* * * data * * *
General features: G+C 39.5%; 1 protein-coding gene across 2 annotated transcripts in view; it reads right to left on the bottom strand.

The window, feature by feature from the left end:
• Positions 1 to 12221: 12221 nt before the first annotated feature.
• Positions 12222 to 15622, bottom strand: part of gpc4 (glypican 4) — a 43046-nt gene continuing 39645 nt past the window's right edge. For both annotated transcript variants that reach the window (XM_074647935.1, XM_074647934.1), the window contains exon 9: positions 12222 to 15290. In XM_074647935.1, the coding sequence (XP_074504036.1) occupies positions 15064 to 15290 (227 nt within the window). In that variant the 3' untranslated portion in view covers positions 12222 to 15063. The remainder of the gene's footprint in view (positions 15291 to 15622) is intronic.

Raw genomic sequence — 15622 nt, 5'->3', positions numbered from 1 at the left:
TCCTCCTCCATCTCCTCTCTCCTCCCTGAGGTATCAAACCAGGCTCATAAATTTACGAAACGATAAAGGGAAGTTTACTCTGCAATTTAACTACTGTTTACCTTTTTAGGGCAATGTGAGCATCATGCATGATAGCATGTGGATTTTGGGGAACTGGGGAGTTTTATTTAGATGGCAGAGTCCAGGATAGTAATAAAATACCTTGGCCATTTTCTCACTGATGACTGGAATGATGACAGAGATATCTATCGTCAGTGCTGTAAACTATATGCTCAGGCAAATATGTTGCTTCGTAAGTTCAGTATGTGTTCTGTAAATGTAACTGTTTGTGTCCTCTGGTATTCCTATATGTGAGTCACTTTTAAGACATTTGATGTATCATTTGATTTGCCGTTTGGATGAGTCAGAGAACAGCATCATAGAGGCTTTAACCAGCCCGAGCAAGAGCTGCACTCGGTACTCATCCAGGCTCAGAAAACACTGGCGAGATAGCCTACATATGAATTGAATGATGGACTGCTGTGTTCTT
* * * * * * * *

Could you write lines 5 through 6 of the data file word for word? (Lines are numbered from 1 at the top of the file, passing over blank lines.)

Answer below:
Raw genomic sequence — 15622 nt, 5'->3', positions numbered from 1 at the left:
TCCTCCTCCATCTCCTCTCTCCTCCCTGAGGTATCAAACCAGGCTCATAAATTTACGAAACGATAAAGGGAAGTTTACTCTGCAATTTAACTACTGTTTACCTTTTTAGGGCAATGTGAGCATCATGCATGATAGCATGTGGATTTTGGGGAACTGGGGAGTTTTATTTAGATGGCAGAGTCCAGGATAGTAATAAAATACCTTGGCCATTTTCTCACTGATGACTGGAATGATGACAGAGATATCTATCGTCAGTGCTGTAAACTATATGCTCAGGCAAATATGTTGCTTCGTAAGTTCAGTATGTGTTCTGTAAATGTAACTGTTTGTGTCCTCTGGTATTCCTATATGTGAGTCACTTTTAAGACATTTGATGTATCATTTGATTTGCCGTTTGGATGAGTCAGAGAACAGCATCATAGAGGCTTTAACCAGCCCGAGCAAGAGCTGCACTCGGTACTCATCCAGGCTCAGAAAACACTGGCGAGATAGCCTACATATGAATTGAATGATGGACTGCTGTGTTCTT